This past Sunday I told the story from Mark 7 about Jesus’ encounter with the Syrophoenician woman who asked him to heal her disturbed daughter. One of the reasons that I love this story so much is that it defies expectations and I love it when the Bible does that. Jesus is caught with his guard down.

In my reflection on this text on Sunday I noted that Jesus is unkind and offensive to the woman who approaches him out of concern for his daughter. I was challenged afterward by a family who took my reflections on the story and Jesus’ interaction with the woman home with them and responded to me with their own reflections and a question:
“We go around saying that Jesus was without sin, but in this…it seems like he at the very least made a serious mistake and in my mind calling someone a dog is pretty close to sin. Do you have a way to reconcile this?” 
This is not the first time in history this question has been asked! Sharon Ringe writes about this story and she says that “It is hard to imagine why the church in any stage of its development would want to present the Christ it confesses in such a light!”*

Indeed, why did this story end up in the Bible at all? Along with others who have thought about this text, I think that the reason that this text made it into the cannon was not in Jesus’ initial retort, but in his response after he is challenged. In Jesus’ the context, the epithet ‘dog’ was common in Jewish circles with reference to Gentiles. A foreign, single, low-status woman would have had to have had quite a bit of chutzpah to approach a Jewish, male rabbi, even privately as she did. The last person we hear of who intercedes Jesus him on behalf of a child is Jairus, a high-stature religious leader who could make his request openly and in public and who could not be further from the opposite of this woman in position and stature. Jesus' retort calling the woman a ‘little dog’ could have simply a knee-jerk one based on his cultural and religious immersion. So in that case, no, to Jesus what he did was not sinful, it was in fact appropriate.

Another possibility is that Jesus was quoting that common knowledge to the woman – a test to see how she would respond. In a way saying, this is what people say about you ‘little dogs’ (wink, wink) which then allowed her the opportunity to empower herself. Based on my reading,that doesn’t fly with me. And neither these nor any other explanations of why he said what he did get around the fact that it was insulting and belittling. In Jesus’ context it may have been appropriate but even to Mark’s first readers it must have been unsettling. To us – to me – it is deeply so.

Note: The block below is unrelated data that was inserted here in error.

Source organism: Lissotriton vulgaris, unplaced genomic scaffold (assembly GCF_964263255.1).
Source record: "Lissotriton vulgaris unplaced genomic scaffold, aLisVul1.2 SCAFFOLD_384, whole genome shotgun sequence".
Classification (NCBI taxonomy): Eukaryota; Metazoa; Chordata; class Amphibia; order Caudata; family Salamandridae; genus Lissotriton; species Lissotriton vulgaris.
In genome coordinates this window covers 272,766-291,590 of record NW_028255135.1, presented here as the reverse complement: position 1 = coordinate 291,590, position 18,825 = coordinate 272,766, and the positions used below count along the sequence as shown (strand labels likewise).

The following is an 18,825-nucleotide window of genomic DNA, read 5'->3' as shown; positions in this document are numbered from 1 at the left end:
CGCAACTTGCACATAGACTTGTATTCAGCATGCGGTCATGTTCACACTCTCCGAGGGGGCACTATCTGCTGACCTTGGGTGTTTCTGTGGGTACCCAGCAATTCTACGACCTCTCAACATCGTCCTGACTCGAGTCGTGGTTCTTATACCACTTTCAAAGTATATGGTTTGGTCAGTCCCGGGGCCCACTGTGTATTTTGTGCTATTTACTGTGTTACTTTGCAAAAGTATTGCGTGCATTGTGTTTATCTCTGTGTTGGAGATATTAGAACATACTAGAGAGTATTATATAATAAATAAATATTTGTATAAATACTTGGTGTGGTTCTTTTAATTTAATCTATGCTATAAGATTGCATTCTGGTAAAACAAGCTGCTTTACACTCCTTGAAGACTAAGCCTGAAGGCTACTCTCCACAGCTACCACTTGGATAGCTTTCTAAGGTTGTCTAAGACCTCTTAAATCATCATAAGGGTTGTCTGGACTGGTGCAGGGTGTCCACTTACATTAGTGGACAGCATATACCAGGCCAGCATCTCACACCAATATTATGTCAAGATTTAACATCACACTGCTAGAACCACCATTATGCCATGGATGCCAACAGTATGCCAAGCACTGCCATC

Blogger David Henson writes a powerful article about this text and racism. In our context, what Jesus says to the woman reeks of both racism and sexism. At this point in our history, I think that we would label both of those sinful both at a systematic and at a personal level. But when the woman takes what Jesus says she turns it on its head and she is also taking a common form in the gospel and turning that on its head. And in doing so she blows this whole thing wide open! Usually – in fact in every other case – when there is an argument or controversy, it is Jesus who is the challenger, responding to a hostile question or statement, it is Jesus who corrects and puts into place an opponent. Here, the woman gives Jesus pause. And in his response he does an amazing thing and escapes those cultural and religious biases and listened to her. Henson says, 
“Jesus is astounded, the holy wind knocked out of him. A moment before, she was but a dog to him. In the next, the scales fall from his eyes as he listens to her and sees her for what she truly is, a woman of great faith, a moral exemplar, his teacher.

Jesus does the most difficult thing for those of us born into the unfortunate privilege of dominance or prejudice. He listens. And allows himself to be fundamentally changed.” 
Sin or no, Jesus does what is so hard for all of us sinners. He opens himself to the other and to the Spirit’s work in him and through her. That is the miracle and the example Jesus offers to us, his followers. Jesus the human transcends his nature (our nature!) and the boundaries that humans create between each other.
*Sharon H Ringe, “A Gentile Woman’s Story” in Feminist Interpretation of the Bible, Letty Russell, ed. 1985: Westminster Press,Philadelphia PA, pp 65-72.